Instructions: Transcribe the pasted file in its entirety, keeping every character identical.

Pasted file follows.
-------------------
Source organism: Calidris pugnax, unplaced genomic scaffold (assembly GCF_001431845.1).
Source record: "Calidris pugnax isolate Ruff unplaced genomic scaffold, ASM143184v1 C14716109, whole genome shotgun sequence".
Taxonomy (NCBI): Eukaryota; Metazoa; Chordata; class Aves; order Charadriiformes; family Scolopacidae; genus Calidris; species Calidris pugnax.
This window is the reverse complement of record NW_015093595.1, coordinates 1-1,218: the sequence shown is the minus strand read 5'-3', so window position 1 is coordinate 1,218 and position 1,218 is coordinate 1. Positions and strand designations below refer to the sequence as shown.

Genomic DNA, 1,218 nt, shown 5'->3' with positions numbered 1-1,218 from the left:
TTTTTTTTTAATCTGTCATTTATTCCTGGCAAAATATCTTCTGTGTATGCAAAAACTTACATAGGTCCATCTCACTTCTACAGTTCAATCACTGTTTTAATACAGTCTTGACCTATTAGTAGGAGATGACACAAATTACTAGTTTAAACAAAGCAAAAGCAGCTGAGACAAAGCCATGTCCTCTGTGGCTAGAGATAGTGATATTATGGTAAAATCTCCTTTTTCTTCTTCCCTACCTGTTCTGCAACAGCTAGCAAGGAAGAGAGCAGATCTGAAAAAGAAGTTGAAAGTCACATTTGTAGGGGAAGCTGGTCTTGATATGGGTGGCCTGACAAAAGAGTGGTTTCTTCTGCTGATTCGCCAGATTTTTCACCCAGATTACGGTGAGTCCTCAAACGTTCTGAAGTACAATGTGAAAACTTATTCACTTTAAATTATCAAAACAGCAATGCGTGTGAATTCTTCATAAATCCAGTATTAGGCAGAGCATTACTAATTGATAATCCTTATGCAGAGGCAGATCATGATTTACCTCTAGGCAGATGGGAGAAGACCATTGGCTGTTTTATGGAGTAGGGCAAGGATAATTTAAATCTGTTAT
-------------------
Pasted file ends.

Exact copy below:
Source organism: Calidris pugnax, unplaced genomic scaffold (assembly GCF_001431845.1).
Source record: "Calidris pugnax isolate Ruff unplaced genomic scaffold, ASM143184v1 C14716109, whole genome shotgun sequence".
Taxonomy (NCBI): Eukaryota; Metazoa; Chordata; class Aves; order Charadriiformes; family Scolopacidae; genus Calidris; species Calidris pugnax.
This window is the reverse complement of record NW_015093595.1, coordinates 1-1,218: the sequence shown is the minus strand read 5'-3', so window position 1 is coordinate 1,218 and position 1,218 is coordinate 1. Positions and strand designations below refer to the sequence as shown.

Genomic DNA, 1,218 nt, shown 5'->3' with positions numbered 1-1,218 from the left:
TTTTTTTTTAATCTGTCATTTATTCCTGGCAAAATATCTTCTGTGTATGCAAAAACTTACATAGGTCCATCTCACTTCTACAGTTCAATCACTGTTTTAATACAGTCTTGACCTATTAGTAGGAGATGACACAAATTACTAGTTTAAACAAAGCAAAAGCAGCTGAGACAAAGCCATGTCCTCTGTGGCTAGAGATAGTGATATTATGGTAAAATCTCCTTTTTCTTCTTCCCTACCTGTTCTGCAACAGCTAGCAAGGAAGAGAGCAGATCTGAAAAAGAAGTTGAAAGTCACATTTGTAGGGGAAGCTGGTCTTGATATGGGTGGCCTGACAAAAGAGTGGTTTCTTCTGCTGATTCGCCAGATTTTTCACCCAGATTACGGTGAGTCCTCAAACGTTCTGAAGTACAATGTGAAAACTTATTCACTTTAAATTATCAAAACAGCAATGCGTGTGAATTCTTCATAAATCCAGTATTAGGCAGAGCATTACTAATTGATAATCCTTATGCAGAGGCAGATCATGATTTACCTCTAGGCAGATGGGAGAAGACCATTGGCTGTTTTATGGAGTAGGGCAAGGATAATTTAAATCTGTTAT